How To Ask For A Rent Reduction Due To Repairs
15 Mar 2021
Don't hesitate to think about asking for a rent reduction if your landlord hasn't carried out the repair properly. Read on to learn when and how to do so.
When your landlord fails to fulfil their repair obligations, you might have no option other than to force them to do so with formal complaints or even legal action. Once the issue has been fixed, there might be some damages and losses that can't be undone.
Poor conditions because of delayed repair work, for example, may affect your work to the extent that they can affect your income. Even when your landlord doesn't try to dodge their responsibility, it might still cause some major disruption to the daily life of your family while the repair work is taking place.
They are situations you may want to think about a rent reduction as the financial compensation for the damages and disruption. As this issue doesn't always have cut-and-dried answers, it may be confusing for tenants trying to make such a claim for the first time. The information below shows when you may be entitled to a rent reduction due to repairs, and more importantly, how to claim it.
- When You Can Ask For Rent Reduction Due To Repairs
- Should I Withhold Rent?
- How To Get Rent Reduction Due To Repairs
If you're living in a rented property and your landlord is carrying out repairs, the general rule is that they don't have to compensate you as long as they're doing so in a reasonable way. The reason here is obvious: some minor inconveniences and disruption happening during housing repairs are inevitable and it is not fair to require landlords and their contractors to ensure absolutely no noises or other interferences with your everyday living.
There are some limitations to this exemption from liability, however, and you can ask for rent reduction as financial compensation from your landlords1. When the repair work or the disrepair has disrupted your daily activities, you can claim compensation such as a rent reduction.
Failure To Carry Out Repairs
The law requires landlords to comply with some repair obligations to maintain the safety of the property and reduce nuisances caused to tenants. These kinds of duties can't be discarded by any tenancy agreement.
If you've properly reported your landlord about the issue, they have to carry out the repairs within a reasonable length of time. Unless it is an emergency situation that needs attention immediately, such as a burst pipe, landlords are usually given 3 or 4 weeks to arrange the repair work to fix the problem properly.
When this time window has passed and your landlord still hasn't put things right, causing disruption to your everyday living as a result, you can ask for financial compensation, usually in the form of the rent reduction. Whether you're compensated or not, your landlord still has to solve the issue to prevent further inconvenience.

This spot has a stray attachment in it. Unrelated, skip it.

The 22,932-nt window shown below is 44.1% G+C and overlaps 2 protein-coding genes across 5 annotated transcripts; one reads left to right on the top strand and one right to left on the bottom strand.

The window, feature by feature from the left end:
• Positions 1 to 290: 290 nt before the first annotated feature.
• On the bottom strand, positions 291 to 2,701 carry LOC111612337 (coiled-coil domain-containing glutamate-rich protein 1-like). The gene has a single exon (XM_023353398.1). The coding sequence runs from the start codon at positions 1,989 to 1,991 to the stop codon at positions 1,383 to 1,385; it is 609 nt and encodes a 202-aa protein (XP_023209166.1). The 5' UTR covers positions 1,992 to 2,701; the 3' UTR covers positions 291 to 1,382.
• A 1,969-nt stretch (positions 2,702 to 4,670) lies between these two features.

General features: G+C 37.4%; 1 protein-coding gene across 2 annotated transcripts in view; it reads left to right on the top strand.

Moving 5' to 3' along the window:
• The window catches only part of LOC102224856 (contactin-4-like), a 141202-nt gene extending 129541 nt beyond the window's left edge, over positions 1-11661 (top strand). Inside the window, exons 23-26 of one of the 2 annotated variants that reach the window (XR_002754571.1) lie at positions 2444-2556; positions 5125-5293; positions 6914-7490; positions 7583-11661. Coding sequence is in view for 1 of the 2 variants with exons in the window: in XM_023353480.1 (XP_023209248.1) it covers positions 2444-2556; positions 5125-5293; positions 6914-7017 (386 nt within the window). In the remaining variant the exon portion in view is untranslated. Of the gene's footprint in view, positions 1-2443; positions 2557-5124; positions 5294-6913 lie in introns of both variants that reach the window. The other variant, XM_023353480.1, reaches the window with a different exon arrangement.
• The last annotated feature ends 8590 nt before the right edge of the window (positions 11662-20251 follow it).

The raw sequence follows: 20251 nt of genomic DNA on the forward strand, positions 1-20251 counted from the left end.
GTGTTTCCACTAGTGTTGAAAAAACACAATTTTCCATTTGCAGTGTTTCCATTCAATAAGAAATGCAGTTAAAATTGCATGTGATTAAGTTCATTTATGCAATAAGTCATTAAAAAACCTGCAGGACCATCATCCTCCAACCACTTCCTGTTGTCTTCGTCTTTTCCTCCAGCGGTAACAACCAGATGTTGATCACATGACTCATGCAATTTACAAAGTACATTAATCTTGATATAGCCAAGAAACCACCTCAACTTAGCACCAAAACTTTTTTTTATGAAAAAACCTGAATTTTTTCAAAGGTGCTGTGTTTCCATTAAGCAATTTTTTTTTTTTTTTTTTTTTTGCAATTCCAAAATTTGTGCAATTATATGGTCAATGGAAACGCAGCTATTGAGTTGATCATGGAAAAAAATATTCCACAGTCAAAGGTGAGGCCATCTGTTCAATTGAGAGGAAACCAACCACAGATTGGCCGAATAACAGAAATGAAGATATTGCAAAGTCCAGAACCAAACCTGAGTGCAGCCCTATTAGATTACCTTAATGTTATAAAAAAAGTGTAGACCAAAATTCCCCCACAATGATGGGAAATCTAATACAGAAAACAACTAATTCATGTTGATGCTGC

If the failure to repair or the repair work has forced you to spend unnecessary money, you can claim a rent reduction. A common example is when the boiler of your property stops working and you have to use a plug-in electric heater to stay warm, leading to a higher electric bill. Loss of earnings happening because the disrepair makes you unable to work is also a valid reason.
Keep evidence, such as photos with timestamps, bills, and receipts, to prove the amount of money you had to pay due to poor conditions or disrepair.
Damage to Health
If the poor conditions of your rented property affect either your physical or mental health, you can claim a rent reduction. Common examples are extra healthcare expenses such as travelling to hospital or prescriptions. Keep hospital reports and sick notes as proof of the impact on your health.
Disruption and Damages During Repairs
If your family experiences major disruption while your landlord and their contractors are carrying out the repairs, you can ask to be awarded compensation for this. There are no strict definitions for this, but you can think about it when your daily life has been impacted too much.
When the repair work takes up too much space in the property and you can't use it for the whole duration, a rent reduction is an acceptable solution. For example, it is fair to request a 50% rent reduction over the period if the repair work is going on and your family are unable to use at least half of the property2. When the repair works cause some damages to your belongings, it is also your right to demand compensation for it.
Use of Electricity and Gas
The repair work may need to use your gas and electricity. Usually, it just happens for a short period of time and your landlord doesn't have to compensate for this. But for long and complicated housing repairs, your landlord's contractor may use a lot of the property's gas and electricity, which will be counted into your energy bills.
If you feel that the work of your landlord brings a big extra cost on your end, talk to them about fair compensation for what you will pay3. The amount of this reimbursement, which can be paid as a rent reduction, should be equal to the costs added to your energy bills throughout the repair.
When You Have Repair Yourself
There are some situations tenants can carry out the necessary repair work without an agreement from their landlord. In this case, they can take out an amount of money from rent payments as the cost of the repair work4.